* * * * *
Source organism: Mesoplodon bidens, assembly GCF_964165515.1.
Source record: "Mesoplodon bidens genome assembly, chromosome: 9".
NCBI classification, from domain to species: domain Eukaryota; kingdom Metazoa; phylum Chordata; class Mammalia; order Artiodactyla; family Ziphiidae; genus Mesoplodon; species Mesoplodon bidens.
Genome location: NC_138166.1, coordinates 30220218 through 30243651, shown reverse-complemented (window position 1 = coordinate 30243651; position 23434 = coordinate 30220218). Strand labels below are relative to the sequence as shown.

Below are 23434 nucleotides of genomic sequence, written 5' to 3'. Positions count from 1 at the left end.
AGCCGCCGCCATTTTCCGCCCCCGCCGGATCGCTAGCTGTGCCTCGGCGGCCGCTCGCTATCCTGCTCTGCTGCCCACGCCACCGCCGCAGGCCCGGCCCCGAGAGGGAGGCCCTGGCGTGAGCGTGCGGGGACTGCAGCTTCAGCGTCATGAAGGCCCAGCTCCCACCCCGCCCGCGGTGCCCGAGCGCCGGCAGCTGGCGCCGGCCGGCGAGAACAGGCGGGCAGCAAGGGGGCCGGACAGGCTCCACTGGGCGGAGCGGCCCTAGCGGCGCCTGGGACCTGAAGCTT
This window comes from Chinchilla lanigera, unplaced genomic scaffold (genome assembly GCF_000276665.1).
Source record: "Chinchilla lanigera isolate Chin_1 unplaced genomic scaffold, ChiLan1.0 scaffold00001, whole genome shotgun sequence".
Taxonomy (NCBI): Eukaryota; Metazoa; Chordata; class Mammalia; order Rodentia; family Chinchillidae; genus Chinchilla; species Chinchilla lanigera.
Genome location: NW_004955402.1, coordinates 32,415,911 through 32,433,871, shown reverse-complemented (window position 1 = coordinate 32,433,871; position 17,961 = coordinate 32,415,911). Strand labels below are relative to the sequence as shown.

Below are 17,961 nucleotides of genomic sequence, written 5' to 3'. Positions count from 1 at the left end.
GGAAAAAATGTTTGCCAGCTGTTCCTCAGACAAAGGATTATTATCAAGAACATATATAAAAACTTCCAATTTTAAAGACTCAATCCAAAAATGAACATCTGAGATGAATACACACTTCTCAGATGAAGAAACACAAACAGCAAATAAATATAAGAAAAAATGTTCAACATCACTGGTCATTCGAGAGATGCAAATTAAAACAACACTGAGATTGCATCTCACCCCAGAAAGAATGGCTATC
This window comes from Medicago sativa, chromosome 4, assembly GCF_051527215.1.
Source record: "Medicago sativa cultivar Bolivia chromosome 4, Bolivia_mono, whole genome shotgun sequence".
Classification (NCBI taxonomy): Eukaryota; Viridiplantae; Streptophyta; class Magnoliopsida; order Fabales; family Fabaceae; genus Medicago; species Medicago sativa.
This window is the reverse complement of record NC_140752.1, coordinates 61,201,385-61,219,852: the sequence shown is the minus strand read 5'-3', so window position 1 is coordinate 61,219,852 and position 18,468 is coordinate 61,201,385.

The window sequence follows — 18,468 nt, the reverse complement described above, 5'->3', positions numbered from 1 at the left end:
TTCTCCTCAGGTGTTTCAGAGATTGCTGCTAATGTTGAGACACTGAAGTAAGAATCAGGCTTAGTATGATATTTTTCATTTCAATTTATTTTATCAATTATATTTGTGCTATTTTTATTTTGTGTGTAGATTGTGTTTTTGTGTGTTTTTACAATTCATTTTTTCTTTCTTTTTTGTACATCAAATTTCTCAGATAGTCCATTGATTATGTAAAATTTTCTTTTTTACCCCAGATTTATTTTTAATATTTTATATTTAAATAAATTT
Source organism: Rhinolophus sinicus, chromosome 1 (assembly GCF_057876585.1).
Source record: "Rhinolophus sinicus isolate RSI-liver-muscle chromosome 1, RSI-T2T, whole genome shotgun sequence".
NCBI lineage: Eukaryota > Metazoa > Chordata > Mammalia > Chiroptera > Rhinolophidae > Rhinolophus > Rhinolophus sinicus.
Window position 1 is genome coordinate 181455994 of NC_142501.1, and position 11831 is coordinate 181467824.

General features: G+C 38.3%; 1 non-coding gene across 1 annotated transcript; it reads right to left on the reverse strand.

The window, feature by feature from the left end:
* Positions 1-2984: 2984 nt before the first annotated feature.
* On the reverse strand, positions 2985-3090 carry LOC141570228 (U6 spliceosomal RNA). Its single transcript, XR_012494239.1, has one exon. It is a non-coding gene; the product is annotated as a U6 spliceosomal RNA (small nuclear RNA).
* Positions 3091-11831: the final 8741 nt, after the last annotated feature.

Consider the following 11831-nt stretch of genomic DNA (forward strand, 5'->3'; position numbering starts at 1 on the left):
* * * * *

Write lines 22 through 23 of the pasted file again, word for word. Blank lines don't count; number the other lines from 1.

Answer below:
Window position 1 is genome coordinate 181455994 of NC_142501.1, and position 11831 is coordinate 181467824.

General features: G+C 38.3%; 1 non-coding gene across 1 annotated transcript; it reads right to left on the reverse strand.